2:05 “This song is the same thing over and over and over. … It doesn’t really go anywhere.”
27:10 “We’re in the era of limited dynamic range. Everything is compressed to the max. …the same velocity. Vocals are all autotune, so they’re all in the grid… computerized. Everything is in the exact tempo. It never moves, has no humanity. … It’s not people playing together.”
How low information music contributes to the decline of musical aptitude.
“She was really a wonderful elephant. A beautiful elephant with a rough history but an indomitable spirit. A big, big personality,” said Jackie Gai, Maggie’s veterinarian in her final years. “She had a beautiful face with long eyelashes. A very sweet and expressive face.” …
Her new home was a sanctuary in San Andreas, Calif., run by the Performing Animal Welfare Society. Dr. Gai, director of veterinary services for PAWS, said Maggie flourished in her new habitat, with acres of hills to roam and mud to wallow in. And Maggie had a best friend: Lulu, a retired zoo elephant from San Francisco.
“They refused to be apart. Everywhere Maggie went, Lulu went, and vice versa,” Gai said. “So it’s just what I would say was the deepest of friendships.”
Gai said Maggie seemed to choose the place of her death. On Tuesday, Maggie lay down under a favorite oak tree. With Lulu by her side and a caregiver nearby, Maggie drew her last breath.
While African elephants in the wild can live to 65, Gai said Maggie exceeded the median life expectancy for a captive elephant.
“She was a good friend to her elephant friends, and she was lucky to have a caring zoo director who made the right decision for her,” Gai said. “And we are honored to have had the opportunity to care for her all these years.”
Gai said Lulu seems sad and is getting extra attention.
Maggie’s care was funded for several years by game-show host and animal advocate Bob Barker, who also reimbursed the Air Force for Maggie’s flight from Alaska.
“I tell my patients: “get your sternum to the wall, shoulders go back, arch the back slightly, and you’re there.” – Brad Heineck, physical therapist in 90 Second Neck Drill That Will Change Your Life! Bob & Brad Concur! Continue reading “Bob’s Posture Tip: “Sternum to the wall, shoulders go back, arch the back slightly””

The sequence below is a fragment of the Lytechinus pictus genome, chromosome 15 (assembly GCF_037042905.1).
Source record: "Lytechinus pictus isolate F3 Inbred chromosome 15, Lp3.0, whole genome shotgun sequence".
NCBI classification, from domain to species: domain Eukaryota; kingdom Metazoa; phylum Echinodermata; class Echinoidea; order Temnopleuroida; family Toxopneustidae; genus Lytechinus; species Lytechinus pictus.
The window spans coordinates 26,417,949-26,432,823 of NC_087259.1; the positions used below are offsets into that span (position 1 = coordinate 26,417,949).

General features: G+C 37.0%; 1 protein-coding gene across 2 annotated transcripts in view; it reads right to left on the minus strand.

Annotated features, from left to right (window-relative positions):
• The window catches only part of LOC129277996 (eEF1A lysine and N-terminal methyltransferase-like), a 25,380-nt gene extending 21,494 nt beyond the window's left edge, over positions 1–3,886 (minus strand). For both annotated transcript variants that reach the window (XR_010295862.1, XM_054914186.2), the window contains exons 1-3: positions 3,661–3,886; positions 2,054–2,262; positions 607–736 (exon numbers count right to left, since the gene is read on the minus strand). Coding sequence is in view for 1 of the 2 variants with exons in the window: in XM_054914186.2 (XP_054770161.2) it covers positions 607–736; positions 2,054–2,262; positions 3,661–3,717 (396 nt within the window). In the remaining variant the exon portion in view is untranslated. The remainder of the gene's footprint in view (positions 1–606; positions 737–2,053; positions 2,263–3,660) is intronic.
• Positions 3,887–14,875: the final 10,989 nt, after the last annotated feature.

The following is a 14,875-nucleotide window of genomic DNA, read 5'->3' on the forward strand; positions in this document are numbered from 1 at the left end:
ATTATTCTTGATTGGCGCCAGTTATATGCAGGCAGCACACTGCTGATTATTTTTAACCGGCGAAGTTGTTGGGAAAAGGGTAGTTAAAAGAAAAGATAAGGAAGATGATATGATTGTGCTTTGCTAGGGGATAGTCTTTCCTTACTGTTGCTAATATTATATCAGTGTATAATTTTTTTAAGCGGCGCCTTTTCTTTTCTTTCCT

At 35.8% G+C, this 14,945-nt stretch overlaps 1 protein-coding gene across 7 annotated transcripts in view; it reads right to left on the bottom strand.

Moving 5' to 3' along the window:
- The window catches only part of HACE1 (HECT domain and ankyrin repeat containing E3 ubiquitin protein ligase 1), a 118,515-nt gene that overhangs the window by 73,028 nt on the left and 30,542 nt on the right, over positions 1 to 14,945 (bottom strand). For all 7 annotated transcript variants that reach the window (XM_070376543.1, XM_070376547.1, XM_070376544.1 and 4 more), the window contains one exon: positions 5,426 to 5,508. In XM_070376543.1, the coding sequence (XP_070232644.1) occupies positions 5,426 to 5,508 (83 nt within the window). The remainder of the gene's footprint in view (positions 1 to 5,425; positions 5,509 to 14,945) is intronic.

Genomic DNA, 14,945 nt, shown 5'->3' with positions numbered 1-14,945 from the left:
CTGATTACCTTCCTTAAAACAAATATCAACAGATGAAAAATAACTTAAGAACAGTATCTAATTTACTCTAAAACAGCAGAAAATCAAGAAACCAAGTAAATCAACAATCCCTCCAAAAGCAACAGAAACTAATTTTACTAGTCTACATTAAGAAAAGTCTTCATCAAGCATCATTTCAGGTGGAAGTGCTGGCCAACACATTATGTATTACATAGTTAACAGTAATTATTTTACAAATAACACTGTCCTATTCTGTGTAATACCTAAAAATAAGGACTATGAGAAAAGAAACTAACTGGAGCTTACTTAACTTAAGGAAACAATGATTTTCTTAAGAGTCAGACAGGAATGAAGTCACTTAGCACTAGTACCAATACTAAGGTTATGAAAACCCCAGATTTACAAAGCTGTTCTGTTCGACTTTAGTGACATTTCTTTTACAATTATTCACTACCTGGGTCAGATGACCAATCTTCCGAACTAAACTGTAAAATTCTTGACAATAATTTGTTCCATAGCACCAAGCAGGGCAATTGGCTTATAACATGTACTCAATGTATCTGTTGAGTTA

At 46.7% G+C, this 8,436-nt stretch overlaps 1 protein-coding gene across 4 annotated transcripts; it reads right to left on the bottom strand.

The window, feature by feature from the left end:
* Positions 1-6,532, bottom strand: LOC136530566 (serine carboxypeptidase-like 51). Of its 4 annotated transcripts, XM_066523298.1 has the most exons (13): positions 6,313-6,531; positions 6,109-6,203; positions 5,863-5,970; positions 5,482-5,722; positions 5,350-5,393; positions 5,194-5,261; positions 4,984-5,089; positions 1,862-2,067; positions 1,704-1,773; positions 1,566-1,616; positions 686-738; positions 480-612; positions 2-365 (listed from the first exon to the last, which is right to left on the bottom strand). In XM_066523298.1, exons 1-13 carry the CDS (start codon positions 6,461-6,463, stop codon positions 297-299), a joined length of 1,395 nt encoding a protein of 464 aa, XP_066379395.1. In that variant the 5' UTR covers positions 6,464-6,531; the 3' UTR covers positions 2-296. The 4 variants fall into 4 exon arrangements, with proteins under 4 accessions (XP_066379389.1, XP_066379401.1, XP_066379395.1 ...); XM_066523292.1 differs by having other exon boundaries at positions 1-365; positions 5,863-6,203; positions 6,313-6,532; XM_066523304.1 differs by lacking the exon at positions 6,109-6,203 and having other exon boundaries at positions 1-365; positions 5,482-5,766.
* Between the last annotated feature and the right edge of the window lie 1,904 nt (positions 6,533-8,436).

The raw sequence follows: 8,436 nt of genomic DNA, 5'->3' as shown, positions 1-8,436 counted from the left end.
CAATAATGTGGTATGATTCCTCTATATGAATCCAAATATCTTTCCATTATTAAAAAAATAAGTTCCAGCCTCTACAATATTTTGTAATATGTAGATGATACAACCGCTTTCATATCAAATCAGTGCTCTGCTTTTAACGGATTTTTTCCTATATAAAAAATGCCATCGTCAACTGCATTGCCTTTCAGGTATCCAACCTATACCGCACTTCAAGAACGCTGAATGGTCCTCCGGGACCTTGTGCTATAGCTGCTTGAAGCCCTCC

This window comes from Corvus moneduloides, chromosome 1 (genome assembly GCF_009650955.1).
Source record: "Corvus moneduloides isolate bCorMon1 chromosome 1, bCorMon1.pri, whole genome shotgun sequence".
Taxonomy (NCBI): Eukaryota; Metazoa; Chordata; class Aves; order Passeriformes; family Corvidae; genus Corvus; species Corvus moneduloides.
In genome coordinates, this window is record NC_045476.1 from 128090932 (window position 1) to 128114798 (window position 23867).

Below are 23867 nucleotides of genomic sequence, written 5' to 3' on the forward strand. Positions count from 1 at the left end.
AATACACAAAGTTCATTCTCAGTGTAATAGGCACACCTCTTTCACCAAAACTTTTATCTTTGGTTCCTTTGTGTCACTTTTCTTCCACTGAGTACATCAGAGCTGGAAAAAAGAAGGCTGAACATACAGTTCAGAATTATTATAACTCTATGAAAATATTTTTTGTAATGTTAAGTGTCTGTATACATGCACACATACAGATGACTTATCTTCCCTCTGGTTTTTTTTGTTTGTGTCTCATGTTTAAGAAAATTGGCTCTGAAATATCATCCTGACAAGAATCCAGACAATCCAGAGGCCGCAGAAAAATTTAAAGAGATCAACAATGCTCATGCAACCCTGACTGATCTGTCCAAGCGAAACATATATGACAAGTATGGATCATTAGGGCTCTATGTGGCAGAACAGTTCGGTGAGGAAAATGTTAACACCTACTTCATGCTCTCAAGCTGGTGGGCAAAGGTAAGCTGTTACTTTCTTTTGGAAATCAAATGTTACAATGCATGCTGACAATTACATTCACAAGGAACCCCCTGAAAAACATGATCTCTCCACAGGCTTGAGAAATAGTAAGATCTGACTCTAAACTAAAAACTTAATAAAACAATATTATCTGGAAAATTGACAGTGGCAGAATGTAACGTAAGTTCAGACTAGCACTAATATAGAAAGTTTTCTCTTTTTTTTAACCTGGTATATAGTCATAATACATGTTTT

Behind the scenes look at their last tour, “Turn It On Again.”
“We can actually breath about 60% more in terms of volume if we breath in through our belly, then our chest, then into our throat.” – Katya Karankecich
“Fancher says most everyone in the group can hold their breath for at least two minutes. They swim up to 40 feet deep.
“Weak men hate others who accomplish greater feats than their own; strong men are inspired by witnessing greater accomplishments than their own.”
“No weights with gym closed? Create your own with items you find at home like cement blocks.”
Kurt Haskell during the coronavirus ordeal:
So true! There are so many exceptions to the rules, and words are adopted from different European languages.
“Don’t live out of fear. Instead, live out of love!”
Historian James Perloff says he hasn’t done many podcast appearances or blogging lately because “I’m working on a book on 9/11, and I’m finding the only way to get this book done is that you almost have to become a hermit.” – 0:55 of hour 2 Continue reading “Perloff cloistering himself to get his book done”
The heart is more than a pump, containing brain-like cells. Many emotions and decisions come from the heart, not the brain. So NEVER get a heart transplant!
It’s pretty easy to tell which type I am. How about you?
Head-locators are categorized differently than heart-locators. Head-locators make decisions based on logic and facts whereas heart-locators make decisions based on their emotions. Do you think from your head or your heart?
Dr. Berg explains why many people are too alkaline, not too acidic, as is commonly taught.